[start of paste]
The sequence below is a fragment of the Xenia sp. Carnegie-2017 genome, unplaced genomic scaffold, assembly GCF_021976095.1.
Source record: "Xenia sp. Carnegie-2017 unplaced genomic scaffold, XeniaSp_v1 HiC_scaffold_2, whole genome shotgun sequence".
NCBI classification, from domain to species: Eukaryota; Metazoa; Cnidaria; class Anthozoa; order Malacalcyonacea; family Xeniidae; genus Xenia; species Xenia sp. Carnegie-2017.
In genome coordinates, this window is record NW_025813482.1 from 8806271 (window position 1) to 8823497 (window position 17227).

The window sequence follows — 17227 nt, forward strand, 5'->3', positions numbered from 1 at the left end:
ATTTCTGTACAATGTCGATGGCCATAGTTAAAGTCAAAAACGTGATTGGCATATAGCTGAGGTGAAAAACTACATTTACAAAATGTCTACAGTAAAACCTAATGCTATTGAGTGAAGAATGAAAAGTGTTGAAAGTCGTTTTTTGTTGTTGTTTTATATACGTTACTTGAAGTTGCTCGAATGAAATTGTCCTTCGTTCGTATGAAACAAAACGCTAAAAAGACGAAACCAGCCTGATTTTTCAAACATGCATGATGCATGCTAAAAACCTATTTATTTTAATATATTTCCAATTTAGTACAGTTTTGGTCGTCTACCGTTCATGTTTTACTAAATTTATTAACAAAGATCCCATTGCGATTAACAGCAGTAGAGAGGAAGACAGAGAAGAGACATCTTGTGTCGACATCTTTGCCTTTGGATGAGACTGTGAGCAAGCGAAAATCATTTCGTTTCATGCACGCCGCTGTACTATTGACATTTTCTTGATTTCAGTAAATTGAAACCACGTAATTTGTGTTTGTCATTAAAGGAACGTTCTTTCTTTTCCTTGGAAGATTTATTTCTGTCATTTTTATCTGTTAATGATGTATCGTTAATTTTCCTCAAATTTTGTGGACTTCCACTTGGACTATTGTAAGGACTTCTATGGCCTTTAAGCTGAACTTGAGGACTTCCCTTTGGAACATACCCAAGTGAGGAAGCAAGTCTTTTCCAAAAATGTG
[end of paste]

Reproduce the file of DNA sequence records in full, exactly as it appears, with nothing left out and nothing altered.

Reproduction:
The sequence below is a fragment of the Xenia sp. Carnegie-2017 genome, unplaced genomic scaffold, assembly GCF_021976095.1.
Source record: "Xenia sp. Carnegie-2017 unplaced genomic scaffold, XeniaSp_v1 HiC_scaffold_2, whole genome shotgun sequence".
NCBI classification, from domain to species: Eukaryota; Metazoa; Cnidaria; class Anthozoa; order Malacalcyonacea; family Xeniidae; genus Xenia; species Xenia sp. Carnegie-2017.
In genome coordinates, this window is record NW_025813482.1 from 8806271 (window position 1) to 8823497 (window position 17227).

The window sequence follows — 17227 nt, forward strand, 5'->3', positions numbered from 1 at the left end:
ATTTCTGTACAATGTCGATGGCCATAGTTAAAGTCAAAAACGTGATTGGCATATAGCTGAGGTGAAAAACTACATTTACAAAATGTCTACAGTAAAACCTAATGCTATTGAGTGAAGAATGAAAAGTGTTGAAAGTCGTTTTTTGTTGTTGTTTTATATACGTTACTTGAAGTTGCTCGAATGAAATTGTCCTTCGTTCGTATGAAACAAAACGCTAAAAAGACGAAACCAGCCTGATTTTTCAAACATGCATGATGCATGCTAAAAACCTATTTATTTTAATATATTTCCAATTTAGTACAGTTTTGGTCGTCTACCGTTCATGTTTTACTAAATTTATTAACAAAGATCCCATTGCGATTAACAGCAGTAGAGAGGAAGACAGAGAAGAGACATCTTGTGTCGACATCTTTGCCTTTGGATGAGACTGTGAGCAAGCGAAAATCATTTCGTTTCATGCACGCCGCTGTACTATTGACATTTTCTTGATTTCAGTAAATTGAAACCACGTAATTTGTGTTTGTCATTAAAGGAACGTTCTTTCTTTTCCTTGGAAGATTTATTTCTGTCATTTTTATCTGTTAATGATGTATCGTTAATTTTCCTCAAATTTTGTGGACTTCCACTTGGACTATTGTAAGGACTTCTATGGCCTTTAAGCTGAACTTGAGGACTTCCCTTTGGAACATACCCAAGTGAGGAAGCAAGTCTTTTCCAAAAATGTG